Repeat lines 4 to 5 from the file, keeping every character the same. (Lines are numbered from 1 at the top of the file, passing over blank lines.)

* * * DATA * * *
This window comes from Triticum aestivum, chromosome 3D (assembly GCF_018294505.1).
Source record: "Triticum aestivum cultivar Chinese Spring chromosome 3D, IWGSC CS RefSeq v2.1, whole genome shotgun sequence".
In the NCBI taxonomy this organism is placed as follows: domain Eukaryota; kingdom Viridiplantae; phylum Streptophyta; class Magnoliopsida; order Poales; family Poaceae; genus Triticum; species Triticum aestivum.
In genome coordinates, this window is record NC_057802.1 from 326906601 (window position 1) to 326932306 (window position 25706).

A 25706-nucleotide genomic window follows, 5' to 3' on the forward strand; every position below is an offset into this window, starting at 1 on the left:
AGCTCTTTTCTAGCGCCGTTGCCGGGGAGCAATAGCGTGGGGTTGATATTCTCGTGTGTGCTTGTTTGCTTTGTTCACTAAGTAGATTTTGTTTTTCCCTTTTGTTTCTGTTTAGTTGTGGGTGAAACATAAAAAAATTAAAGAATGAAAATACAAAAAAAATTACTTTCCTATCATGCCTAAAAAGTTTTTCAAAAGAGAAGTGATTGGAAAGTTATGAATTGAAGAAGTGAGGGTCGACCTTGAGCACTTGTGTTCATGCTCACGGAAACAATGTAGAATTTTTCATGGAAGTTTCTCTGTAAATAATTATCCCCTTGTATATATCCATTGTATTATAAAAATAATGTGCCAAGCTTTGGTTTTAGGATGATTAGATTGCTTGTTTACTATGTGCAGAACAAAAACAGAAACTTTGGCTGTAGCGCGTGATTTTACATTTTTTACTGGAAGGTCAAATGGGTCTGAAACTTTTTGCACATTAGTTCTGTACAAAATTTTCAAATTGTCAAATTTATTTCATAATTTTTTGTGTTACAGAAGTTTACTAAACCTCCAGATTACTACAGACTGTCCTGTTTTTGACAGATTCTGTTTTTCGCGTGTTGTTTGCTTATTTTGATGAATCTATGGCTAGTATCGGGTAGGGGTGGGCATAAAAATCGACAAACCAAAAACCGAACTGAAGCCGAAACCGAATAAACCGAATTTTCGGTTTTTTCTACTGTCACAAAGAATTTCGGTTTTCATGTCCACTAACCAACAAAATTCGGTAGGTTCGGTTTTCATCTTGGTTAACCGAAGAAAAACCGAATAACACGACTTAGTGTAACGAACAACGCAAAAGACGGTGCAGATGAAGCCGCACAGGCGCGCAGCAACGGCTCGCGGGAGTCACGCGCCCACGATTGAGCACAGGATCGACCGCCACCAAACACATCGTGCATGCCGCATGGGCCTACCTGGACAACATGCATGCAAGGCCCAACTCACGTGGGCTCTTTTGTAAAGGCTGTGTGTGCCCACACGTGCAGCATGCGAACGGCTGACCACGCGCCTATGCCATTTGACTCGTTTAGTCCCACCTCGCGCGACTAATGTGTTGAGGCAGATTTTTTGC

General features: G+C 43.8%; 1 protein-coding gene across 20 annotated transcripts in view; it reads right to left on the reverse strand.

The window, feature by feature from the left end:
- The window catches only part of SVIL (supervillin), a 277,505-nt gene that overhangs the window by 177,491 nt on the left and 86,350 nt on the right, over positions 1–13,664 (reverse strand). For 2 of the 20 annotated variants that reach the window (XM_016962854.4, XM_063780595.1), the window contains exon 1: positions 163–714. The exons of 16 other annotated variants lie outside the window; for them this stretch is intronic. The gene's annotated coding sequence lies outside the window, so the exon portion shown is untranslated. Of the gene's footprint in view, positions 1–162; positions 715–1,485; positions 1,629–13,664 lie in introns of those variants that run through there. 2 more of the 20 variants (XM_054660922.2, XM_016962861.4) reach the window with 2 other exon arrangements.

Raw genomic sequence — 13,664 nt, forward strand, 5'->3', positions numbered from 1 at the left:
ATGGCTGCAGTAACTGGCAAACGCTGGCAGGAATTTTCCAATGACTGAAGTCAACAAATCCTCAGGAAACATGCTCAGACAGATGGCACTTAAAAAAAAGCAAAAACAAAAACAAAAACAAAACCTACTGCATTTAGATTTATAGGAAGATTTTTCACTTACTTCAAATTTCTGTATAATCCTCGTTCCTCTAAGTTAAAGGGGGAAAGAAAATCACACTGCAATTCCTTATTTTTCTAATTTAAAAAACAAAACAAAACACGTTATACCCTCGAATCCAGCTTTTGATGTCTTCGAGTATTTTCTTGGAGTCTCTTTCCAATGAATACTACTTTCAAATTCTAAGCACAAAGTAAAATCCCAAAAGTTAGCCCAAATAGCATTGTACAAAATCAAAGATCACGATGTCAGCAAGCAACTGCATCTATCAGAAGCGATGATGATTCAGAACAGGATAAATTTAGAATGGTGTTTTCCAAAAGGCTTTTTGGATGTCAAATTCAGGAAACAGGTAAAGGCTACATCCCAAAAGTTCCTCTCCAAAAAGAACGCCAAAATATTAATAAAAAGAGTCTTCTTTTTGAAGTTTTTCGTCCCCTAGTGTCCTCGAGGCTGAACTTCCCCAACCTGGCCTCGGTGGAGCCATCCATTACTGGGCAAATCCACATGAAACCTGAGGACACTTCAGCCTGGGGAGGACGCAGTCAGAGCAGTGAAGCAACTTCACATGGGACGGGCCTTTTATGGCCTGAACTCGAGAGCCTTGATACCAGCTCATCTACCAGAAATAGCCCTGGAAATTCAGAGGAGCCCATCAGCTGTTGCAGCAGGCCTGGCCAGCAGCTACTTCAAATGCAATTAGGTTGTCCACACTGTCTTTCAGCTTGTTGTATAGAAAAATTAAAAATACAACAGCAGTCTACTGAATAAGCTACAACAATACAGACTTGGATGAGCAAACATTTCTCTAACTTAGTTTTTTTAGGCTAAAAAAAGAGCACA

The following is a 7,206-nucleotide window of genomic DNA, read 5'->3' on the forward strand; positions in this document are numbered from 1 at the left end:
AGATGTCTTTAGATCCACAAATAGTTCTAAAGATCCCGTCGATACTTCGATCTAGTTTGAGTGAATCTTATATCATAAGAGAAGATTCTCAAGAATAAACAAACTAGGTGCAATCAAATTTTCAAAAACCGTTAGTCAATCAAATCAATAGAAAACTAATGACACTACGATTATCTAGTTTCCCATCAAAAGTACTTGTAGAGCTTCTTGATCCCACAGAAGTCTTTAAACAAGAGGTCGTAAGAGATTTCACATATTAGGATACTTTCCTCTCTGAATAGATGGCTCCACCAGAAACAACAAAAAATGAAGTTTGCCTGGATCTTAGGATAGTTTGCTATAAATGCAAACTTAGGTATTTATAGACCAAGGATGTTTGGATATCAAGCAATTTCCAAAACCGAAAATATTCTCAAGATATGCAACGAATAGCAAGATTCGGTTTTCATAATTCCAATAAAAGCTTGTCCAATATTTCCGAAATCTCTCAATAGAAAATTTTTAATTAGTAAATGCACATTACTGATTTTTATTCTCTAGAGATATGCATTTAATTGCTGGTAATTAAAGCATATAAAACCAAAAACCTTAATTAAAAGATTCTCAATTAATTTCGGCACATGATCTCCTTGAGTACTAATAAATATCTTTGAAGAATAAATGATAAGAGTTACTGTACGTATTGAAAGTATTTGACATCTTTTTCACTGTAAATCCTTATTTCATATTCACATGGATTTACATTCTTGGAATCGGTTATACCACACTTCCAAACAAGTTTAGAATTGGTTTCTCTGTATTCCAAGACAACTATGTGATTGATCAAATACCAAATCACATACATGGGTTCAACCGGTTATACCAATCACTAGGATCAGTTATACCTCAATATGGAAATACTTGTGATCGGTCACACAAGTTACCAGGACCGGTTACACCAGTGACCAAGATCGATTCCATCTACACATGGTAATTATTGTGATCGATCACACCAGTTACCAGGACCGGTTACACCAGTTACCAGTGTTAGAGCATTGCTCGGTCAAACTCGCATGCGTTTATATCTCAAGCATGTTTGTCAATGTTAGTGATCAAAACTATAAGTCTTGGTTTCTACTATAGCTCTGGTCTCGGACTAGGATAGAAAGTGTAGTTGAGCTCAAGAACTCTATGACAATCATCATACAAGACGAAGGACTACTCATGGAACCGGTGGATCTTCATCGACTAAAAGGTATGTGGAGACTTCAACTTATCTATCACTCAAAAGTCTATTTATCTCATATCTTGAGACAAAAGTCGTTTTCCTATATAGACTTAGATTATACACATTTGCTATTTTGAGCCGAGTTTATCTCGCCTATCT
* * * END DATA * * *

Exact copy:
In genome coordinates, this window is record NC_057802.1 from 326906601 (window position 1) to 326932306 (window position 25706).

A 25706-nucleotide genomic window follows, 5' to 3' on the forward strand; every position below is an offset into this window, starting at 1 on the left: